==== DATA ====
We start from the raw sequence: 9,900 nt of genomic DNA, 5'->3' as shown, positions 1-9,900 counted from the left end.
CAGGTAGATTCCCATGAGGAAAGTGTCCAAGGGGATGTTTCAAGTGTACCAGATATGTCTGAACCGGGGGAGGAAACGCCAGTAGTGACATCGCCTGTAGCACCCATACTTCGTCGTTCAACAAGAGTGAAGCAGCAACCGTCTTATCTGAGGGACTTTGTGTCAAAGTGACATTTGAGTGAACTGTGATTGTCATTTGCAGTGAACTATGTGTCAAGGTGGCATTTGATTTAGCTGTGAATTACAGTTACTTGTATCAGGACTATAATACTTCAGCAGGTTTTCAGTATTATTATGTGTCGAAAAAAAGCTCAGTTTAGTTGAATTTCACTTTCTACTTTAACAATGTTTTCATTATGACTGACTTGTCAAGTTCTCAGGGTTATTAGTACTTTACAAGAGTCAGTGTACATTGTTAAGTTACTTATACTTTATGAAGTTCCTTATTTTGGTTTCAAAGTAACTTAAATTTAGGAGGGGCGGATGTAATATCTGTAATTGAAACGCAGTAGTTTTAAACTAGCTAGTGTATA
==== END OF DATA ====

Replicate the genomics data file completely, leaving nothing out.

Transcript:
We start from the raw sequence: 9,900 nt of genomic DNA, 5'->3' as shown, positions 1-9,900 counted from the left end.
CAGGTAGATTCCCATGAGGAAAGTGTCCAAGGGGATGTTTCAAGTGTACCAGATATGTCTGAACCGGGGGAGGAAACGCCAGTAGTGACATCGCCTGTAGCACCCATACTTCGTCGTTCAACAAGAGTGAAGCAGCAACCGTCTTATCTGAGGGACTTTGTGTCAAAGTGACATTTGAGTGAACTGTGATTGTCATTTGCAGTGAACTATGTGTCAAGGTGGCATTTGATTTAGCTGTGAATTACAGTTACTTGTATCAGGACTATAATACTTCAGCAGGTTTTCAGTATTATTATGTGTCGAAAAAAAGCTCAGTTTAGTTGAATTTCACTTTCTACTTTAACAATGTTTTCATTATGACTGACTTGTCAAGTTCTCAGGGTTATTAGTACTTTACAAGAGTCAGTGTACATTGTTAAGTTACTTATACTTTATGAAGTTCCTTATTTTGGTTTCAAAGTAACTTAAATTTAGGAGGGGCGGATGTAATATCTGTAATTGAAACGCAGTAGTTTTAAACTAGCTAGTGTATA